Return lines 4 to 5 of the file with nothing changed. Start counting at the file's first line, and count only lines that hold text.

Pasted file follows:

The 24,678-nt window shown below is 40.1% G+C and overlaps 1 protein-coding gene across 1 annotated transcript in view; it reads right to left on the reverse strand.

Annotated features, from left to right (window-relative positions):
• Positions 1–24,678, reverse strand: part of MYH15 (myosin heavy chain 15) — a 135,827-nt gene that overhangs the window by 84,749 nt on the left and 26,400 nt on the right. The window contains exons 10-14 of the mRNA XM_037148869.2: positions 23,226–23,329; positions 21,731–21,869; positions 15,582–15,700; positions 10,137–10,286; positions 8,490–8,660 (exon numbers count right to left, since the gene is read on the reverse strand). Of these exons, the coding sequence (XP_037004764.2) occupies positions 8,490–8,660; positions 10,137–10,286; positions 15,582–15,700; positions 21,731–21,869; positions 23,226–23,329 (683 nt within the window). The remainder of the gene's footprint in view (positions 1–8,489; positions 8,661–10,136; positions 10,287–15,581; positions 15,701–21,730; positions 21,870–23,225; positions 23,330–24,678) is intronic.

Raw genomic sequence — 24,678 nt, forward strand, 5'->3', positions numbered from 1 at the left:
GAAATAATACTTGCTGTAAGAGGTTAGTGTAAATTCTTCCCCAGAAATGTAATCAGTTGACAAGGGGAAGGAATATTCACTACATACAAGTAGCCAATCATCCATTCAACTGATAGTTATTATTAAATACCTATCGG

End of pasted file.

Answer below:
Raw genomic sequence — 24,678 nt, forward strand, 5'->3', positions numbered from 1 at the left:
GAAATAATACTTGCTGTAAGAGGTTAGTGTAAATTCTTCCCCAGAAATGTAATCAGTTGACAAGGGGAAGGAATATTCACTACATACAAGTAGCCAATCATCCATTCAACTGATAGTTATTATTAAATACCTATCGG